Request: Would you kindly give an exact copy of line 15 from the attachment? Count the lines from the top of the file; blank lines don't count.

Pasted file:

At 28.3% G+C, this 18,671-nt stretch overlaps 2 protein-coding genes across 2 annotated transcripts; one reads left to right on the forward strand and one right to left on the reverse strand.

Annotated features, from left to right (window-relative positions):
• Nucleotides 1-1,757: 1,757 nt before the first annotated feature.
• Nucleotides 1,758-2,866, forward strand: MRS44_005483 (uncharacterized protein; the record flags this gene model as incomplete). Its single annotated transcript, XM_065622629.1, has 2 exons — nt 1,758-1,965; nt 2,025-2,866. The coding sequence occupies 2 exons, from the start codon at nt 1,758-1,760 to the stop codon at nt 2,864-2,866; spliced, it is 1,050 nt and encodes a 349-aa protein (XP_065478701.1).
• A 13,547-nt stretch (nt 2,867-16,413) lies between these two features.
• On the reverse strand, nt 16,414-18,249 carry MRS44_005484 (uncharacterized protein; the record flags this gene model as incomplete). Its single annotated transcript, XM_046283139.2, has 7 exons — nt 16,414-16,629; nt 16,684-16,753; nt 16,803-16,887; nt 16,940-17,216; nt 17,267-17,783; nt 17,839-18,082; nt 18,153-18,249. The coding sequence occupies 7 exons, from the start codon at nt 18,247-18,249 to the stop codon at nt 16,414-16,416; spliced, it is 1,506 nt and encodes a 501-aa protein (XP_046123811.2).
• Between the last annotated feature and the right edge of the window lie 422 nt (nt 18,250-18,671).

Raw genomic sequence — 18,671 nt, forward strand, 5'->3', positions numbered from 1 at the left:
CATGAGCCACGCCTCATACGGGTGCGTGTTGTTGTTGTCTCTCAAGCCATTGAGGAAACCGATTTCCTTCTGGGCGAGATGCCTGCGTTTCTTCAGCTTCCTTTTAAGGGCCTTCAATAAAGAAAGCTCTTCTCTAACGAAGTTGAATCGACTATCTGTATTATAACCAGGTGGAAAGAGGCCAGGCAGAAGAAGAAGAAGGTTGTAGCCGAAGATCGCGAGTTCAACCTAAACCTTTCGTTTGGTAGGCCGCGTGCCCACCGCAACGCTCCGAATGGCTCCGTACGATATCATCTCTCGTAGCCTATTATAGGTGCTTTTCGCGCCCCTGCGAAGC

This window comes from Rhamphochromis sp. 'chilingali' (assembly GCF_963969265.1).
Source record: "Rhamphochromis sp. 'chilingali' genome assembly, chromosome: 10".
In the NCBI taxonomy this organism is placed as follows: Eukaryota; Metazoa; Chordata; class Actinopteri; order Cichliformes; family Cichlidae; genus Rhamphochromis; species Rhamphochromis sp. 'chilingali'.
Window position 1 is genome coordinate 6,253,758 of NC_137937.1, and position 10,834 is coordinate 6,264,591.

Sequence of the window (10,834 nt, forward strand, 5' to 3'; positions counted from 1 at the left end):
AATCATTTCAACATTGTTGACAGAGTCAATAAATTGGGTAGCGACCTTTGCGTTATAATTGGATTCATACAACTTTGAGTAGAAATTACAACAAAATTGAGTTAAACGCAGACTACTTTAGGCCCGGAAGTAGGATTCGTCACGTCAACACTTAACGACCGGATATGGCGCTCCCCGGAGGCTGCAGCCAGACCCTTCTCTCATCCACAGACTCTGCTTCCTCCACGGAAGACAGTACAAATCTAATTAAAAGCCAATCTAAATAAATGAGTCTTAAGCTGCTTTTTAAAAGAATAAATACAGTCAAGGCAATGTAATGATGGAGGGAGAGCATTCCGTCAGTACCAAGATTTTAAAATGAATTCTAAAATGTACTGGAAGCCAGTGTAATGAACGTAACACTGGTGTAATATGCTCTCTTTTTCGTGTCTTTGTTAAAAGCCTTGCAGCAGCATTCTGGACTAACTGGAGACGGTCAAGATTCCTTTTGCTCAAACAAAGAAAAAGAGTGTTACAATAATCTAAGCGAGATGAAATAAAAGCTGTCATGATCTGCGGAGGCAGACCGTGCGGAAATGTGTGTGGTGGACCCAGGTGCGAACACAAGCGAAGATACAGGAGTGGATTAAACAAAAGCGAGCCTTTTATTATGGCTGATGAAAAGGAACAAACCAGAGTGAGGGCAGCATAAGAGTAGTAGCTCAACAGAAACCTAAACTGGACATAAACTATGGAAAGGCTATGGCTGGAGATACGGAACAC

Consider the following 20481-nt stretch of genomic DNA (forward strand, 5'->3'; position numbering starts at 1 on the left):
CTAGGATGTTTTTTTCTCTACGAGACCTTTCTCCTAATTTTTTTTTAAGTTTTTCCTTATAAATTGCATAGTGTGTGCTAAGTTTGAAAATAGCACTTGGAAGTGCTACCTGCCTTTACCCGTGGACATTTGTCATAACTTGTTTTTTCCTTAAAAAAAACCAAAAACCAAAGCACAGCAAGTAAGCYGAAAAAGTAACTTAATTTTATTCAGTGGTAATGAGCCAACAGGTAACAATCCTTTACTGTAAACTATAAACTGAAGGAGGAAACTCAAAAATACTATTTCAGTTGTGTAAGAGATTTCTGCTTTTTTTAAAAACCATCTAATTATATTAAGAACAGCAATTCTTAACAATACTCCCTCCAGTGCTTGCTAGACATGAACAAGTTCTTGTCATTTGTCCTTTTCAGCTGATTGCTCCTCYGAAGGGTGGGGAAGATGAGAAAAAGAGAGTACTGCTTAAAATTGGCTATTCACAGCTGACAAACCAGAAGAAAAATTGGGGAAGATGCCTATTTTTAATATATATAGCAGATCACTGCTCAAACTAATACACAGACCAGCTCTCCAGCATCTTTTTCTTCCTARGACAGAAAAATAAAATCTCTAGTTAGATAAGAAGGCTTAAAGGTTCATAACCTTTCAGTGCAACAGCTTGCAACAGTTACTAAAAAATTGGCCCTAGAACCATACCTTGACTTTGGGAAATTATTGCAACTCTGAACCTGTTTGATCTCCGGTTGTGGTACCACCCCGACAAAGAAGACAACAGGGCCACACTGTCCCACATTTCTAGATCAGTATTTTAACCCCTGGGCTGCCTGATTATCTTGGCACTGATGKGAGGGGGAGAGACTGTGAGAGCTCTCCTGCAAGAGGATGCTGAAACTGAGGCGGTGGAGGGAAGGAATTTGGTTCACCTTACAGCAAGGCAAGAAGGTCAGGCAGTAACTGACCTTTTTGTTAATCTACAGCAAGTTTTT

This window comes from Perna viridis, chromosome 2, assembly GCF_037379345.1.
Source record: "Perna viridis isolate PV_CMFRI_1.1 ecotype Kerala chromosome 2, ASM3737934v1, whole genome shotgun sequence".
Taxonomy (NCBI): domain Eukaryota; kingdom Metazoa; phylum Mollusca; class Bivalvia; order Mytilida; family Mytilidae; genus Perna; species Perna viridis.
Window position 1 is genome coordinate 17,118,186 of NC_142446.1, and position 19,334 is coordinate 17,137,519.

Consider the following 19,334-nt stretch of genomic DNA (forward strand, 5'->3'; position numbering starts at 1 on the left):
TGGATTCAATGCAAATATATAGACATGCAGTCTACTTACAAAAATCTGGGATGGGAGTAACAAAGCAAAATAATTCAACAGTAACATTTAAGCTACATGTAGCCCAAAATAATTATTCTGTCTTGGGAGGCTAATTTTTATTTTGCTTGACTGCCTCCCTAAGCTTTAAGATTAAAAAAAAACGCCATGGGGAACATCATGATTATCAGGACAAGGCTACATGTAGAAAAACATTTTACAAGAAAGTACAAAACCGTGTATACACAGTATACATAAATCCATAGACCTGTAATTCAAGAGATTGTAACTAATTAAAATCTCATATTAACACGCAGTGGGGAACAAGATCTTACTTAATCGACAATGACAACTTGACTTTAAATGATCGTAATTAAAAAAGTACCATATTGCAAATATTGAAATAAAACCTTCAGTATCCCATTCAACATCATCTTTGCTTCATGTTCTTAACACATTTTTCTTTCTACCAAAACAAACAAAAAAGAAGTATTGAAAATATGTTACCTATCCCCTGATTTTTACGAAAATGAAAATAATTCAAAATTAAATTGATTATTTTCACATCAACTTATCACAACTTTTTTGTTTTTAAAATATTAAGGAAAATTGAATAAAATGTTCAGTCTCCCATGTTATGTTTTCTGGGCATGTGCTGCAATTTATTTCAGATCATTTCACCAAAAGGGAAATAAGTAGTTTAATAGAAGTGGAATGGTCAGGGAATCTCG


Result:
AATCATTTCAACATTGTTGACAGAGTCAATAAATTGGGTAGCGACCTTTGCGTTATAATTGGATTCATACAACTTTGAGTAGAAATTACAACAAAATTGAGTTAAACGCAGACTACTTTAGGCCCGGAAGTAGGATTCGTCACGTCAACACTTAACGACCGGATATGGCGCTCCCCGGAGGCTGCAGCCAGACCCTTCTCTCATCCACAGACTCTGCTTCCTCCACGGAAGACAGTACAAATCTAATTAAAAGCCAATCTAAATAAATGAGTCTTAAGCTGCTTTTTAAAAGAATAAATACAGTCAAGGCAATGTAATGATGGAGGGAGAGCATTCCGTCAGTACCAAGATTTTAAAATGAATTCTAAAATGTACTGGAAGCCAGTGTAATGAACGTAACACTGGTGTAATATGCTCTCTTTTTCGTGTCTTTGTTAAAAGCCTTGCAGCAGCATTCTGGACTAACTGGAGACGGTCAAGATTCCTTTTGCTCAAACAAAGAAAAAGAGTGTTACAATAATCTAAGCGAGATGAAATAAAAGCTGTCATGATCTGCGGAGGCAGACCGTGCGGAAATGTGTGTGGTGGACCCAGGTGCGAACACAAGCGAAGATACAGGAGTGGATTAAACAAAAGCGAGCCTTTTATTATGGCTGATGAAAAGGAACAAACCAGAGTGAGGGCAGCATAAGAGTAGTAGCTCAACAGAAACCTAAACTGGACATAAACTATGGAAAGGCTATGGCTGGAGATACGGAACAC